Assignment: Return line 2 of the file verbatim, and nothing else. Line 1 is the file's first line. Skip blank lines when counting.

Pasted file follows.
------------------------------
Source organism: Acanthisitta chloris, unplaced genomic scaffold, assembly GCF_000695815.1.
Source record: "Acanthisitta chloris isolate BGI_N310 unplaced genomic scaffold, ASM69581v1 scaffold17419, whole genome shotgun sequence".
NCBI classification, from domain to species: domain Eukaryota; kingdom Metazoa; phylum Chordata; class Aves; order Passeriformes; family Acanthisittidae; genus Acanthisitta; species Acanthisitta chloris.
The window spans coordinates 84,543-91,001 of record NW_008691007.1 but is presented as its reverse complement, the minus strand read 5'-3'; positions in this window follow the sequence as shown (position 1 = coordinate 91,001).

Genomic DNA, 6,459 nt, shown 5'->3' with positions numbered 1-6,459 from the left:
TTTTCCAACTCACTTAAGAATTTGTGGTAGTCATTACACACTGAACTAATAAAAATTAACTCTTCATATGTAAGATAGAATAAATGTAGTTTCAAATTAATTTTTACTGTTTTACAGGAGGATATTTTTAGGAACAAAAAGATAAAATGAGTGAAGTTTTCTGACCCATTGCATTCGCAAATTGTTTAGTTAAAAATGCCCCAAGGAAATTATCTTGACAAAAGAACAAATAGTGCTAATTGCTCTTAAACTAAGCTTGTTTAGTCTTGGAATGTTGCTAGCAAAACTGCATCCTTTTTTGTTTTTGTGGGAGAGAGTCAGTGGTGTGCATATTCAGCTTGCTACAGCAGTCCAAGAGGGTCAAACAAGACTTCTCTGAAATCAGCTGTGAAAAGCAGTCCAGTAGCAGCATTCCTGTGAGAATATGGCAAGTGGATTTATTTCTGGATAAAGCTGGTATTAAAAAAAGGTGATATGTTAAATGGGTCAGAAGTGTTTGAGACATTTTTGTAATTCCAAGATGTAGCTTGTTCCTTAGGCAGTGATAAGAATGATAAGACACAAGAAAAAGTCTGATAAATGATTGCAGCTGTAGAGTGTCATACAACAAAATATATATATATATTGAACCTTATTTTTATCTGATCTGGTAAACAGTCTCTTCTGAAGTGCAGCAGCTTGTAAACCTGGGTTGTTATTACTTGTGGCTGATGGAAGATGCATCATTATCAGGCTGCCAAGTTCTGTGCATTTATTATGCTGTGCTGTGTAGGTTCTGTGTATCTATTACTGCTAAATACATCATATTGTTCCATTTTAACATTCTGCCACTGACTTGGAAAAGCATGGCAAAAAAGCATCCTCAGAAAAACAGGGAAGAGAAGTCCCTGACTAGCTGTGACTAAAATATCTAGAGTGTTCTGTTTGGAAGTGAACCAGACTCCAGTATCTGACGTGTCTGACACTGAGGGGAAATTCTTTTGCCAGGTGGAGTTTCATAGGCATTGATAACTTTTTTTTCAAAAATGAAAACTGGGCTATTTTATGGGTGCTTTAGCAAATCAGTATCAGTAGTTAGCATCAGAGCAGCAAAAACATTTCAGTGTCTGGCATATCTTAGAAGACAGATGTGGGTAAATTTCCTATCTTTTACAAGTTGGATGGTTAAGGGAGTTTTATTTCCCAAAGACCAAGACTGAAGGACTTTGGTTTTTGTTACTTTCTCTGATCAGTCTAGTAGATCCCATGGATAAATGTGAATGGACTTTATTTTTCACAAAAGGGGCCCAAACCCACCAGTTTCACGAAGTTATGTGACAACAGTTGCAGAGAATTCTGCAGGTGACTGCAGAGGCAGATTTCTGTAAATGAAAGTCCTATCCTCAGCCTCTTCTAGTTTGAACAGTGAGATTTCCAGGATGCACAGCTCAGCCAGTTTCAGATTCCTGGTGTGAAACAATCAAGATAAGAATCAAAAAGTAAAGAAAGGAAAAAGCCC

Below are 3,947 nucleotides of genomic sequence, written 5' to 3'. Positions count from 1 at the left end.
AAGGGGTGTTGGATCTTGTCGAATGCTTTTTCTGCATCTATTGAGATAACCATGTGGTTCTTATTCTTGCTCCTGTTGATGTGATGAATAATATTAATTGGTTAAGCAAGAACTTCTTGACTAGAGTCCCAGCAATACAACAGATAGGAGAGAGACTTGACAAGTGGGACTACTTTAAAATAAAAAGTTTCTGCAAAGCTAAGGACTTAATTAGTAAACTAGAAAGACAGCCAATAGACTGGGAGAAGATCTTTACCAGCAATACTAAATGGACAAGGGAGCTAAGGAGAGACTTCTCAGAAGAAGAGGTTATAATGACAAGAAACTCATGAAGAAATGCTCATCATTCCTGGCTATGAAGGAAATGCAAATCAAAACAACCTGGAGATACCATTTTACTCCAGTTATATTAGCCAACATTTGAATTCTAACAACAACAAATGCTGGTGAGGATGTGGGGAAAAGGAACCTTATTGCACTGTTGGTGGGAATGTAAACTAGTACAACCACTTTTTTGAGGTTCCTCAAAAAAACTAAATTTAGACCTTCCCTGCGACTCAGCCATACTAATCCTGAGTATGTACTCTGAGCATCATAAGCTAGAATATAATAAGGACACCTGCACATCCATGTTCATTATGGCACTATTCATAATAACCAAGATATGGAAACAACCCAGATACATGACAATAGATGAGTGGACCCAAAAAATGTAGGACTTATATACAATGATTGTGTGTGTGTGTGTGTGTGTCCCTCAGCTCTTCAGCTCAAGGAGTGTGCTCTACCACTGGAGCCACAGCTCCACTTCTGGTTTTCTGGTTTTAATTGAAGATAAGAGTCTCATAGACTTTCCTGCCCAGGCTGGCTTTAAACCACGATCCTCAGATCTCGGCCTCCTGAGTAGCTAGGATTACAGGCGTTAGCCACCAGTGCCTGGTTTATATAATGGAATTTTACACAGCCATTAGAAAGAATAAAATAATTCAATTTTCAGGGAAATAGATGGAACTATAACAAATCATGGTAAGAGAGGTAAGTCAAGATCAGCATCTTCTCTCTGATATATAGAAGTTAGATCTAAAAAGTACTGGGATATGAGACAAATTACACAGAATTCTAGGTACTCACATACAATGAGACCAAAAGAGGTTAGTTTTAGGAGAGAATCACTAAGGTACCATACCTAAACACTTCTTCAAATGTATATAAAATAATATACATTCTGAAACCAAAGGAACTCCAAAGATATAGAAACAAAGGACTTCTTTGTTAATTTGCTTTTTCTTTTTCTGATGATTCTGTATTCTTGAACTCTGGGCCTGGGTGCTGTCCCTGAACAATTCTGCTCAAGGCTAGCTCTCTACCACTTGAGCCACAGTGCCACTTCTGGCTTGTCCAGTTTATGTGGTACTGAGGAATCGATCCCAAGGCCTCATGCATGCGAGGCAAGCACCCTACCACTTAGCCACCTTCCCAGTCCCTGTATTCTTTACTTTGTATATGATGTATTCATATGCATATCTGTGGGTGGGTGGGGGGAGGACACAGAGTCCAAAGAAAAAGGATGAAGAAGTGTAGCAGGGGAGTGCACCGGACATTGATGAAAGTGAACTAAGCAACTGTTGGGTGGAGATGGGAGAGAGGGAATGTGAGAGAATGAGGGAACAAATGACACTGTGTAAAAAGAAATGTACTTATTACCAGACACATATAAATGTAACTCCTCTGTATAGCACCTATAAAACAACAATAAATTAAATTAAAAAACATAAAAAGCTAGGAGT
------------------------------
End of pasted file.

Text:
Source record: "Acanthisitta chloris isolate BGI_N310 unplaced genomic scaffold, ASM69581v1 scaffold17419, whole genome shotgun sequence".